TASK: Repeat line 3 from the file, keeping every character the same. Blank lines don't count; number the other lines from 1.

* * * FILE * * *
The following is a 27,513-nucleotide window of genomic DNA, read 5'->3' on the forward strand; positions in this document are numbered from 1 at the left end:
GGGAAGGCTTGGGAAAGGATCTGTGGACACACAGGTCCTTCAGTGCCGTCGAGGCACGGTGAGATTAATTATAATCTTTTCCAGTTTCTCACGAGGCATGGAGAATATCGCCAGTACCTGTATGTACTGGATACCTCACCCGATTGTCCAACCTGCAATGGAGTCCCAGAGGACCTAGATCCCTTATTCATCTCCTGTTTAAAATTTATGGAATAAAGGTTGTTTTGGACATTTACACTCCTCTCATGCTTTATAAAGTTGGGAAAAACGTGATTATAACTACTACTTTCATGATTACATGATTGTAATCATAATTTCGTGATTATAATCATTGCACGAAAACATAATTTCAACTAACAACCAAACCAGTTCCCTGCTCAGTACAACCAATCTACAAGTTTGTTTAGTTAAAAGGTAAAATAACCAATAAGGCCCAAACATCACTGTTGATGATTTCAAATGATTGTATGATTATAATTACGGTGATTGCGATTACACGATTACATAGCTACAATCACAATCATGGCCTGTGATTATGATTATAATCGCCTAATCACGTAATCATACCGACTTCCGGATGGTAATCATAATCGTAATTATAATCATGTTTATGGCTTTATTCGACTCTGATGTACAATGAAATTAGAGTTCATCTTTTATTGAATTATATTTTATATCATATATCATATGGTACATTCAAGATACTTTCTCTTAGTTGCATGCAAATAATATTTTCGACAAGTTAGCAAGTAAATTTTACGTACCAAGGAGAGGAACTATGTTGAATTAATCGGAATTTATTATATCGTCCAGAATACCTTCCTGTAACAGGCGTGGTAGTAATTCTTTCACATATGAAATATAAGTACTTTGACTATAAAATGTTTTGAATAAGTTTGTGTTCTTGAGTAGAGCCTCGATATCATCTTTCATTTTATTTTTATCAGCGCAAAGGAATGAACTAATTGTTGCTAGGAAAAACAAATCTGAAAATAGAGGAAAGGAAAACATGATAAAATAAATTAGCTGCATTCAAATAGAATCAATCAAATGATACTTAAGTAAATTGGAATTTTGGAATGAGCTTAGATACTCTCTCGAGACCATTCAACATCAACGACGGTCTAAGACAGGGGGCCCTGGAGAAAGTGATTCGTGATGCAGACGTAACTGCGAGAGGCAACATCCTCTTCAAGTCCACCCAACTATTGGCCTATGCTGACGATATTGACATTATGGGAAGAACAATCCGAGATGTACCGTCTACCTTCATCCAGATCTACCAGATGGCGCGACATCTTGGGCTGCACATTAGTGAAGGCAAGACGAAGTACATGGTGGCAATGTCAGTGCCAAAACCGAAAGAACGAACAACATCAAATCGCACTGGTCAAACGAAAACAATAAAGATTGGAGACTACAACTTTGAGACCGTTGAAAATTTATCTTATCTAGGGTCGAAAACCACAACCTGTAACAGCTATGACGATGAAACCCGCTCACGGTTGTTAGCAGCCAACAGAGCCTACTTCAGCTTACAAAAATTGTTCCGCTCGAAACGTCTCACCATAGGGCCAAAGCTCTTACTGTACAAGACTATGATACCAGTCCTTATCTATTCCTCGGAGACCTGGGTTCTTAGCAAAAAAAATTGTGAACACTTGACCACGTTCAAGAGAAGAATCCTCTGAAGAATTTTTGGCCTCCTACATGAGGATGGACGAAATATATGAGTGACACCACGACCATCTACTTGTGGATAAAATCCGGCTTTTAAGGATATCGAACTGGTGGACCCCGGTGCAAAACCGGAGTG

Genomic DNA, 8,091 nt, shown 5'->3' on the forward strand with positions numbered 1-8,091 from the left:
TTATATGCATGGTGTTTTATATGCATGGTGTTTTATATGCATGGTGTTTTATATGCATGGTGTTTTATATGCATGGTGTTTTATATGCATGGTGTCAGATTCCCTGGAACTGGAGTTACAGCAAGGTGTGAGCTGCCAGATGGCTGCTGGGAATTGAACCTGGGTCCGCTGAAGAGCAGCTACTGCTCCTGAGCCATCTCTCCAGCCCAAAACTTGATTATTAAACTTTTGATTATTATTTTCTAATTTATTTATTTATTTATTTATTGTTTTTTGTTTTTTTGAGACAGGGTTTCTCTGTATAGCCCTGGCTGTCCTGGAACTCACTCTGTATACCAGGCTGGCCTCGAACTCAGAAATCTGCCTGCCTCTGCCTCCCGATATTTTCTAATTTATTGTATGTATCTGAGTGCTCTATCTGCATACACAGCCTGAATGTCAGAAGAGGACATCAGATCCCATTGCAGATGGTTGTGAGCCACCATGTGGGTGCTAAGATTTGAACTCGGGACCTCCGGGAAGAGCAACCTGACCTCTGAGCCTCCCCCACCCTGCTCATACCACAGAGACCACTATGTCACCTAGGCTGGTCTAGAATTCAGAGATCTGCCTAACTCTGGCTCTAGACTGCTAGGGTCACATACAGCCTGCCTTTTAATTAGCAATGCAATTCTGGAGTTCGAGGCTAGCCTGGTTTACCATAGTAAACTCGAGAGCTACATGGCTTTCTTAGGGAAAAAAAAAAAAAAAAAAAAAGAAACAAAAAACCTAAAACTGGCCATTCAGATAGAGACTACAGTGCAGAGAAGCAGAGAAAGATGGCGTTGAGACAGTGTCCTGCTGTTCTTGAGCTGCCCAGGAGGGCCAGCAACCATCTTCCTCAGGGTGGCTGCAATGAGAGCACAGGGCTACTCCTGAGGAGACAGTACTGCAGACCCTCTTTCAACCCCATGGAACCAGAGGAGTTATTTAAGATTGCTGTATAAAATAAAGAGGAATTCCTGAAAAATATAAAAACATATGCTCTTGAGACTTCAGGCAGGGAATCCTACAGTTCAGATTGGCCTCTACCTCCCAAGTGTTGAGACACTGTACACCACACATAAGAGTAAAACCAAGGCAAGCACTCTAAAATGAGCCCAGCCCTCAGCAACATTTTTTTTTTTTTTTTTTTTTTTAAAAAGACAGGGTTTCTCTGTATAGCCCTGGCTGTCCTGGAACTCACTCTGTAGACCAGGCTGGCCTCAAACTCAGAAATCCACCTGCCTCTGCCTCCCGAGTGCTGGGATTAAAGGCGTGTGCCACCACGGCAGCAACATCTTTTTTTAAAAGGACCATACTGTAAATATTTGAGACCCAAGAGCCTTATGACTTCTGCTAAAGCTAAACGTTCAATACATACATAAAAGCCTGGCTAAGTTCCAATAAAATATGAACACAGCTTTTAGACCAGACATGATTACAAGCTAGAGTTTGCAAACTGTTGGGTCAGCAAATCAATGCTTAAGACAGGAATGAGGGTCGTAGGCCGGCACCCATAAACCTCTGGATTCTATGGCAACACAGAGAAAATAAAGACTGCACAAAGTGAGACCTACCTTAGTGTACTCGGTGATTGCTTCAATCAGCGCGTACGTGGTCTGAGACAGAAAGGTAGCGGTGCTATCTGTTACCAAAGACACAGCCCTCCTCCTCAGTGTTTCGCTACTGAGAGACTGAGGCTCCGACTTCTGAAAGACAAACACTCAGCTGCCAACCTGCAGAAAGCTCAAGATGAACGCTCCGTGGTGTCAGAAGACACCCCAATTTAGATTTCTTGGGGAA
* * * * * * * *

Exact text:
Genomic DNA, 8,091 nt, shown 5'->3' on the forward strand with positions numbered 1-8,091 from the left: